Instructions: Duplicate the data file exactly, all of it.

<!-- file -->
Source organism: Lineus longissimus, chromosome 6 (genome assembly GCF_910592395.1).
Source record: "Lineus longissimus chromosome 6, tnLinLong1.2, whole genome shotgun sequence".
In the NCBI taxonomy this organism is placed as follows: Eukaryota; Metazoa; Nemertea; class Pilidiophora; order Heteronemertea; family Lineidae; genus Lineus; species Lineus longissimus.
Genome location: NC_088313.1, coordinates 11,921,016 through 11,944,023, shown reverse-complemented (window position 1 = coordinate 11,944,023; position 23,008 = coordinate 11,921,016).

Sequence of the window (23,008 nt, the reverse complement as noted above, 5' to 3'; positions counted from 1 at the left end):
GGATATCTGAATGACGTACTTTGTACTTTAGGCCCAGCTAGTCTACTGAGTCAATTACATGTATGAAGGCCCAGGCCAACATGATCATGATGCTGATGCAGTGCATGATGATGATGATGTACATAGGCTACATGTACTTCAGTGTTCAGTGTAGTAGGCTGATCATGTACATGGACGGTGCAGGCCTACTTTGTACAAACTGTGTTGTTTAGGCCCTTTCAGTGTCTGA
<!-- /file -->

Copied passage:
Source organism: Lineus longissimus, chromosome 6 (genome assembly GCF_910592395.1).
Source record: "Lineus longissimus chromosome 6, tnLinLong1.2, whole genome shotgun sequence".
In the NCBI taxonomy this organism is placed as follows: Eukaryota; Metazoa; Nemertea; class Pilidiophora; order Heteronemertea; family Lineidae; genus Lineus; species Lineus longissimus.
Genome location: NC_088313.1, coordinates 11,921,016 through 11,944,023, shown reverse-complemented (window position 1 = coordinate 11,944,023; position 23,008 = coordinate 11,921,016).

Sequence of the window (23,008 nt, the reverse complement as noted above, 5' to 3'; positions counted from 1 at the left end):
GGATATCTGAATGACGTACTTTGTACTTTAGGCCCAGCTAGTCTACTGAGTCAATTACATGTATGAAGGCCCAGGCCAACATGATCATGATGCTGATGCAGTGCATGATGATGATGATGTACATAGGCTACATGTACTTCAGTGTTCAGTGTAGTAGGCTGATCATGTACATGGACGGTGCAGGCCTACTTTGTACAAACTGTGTTGTTTAGGCCCTTTCAGTGTCTGA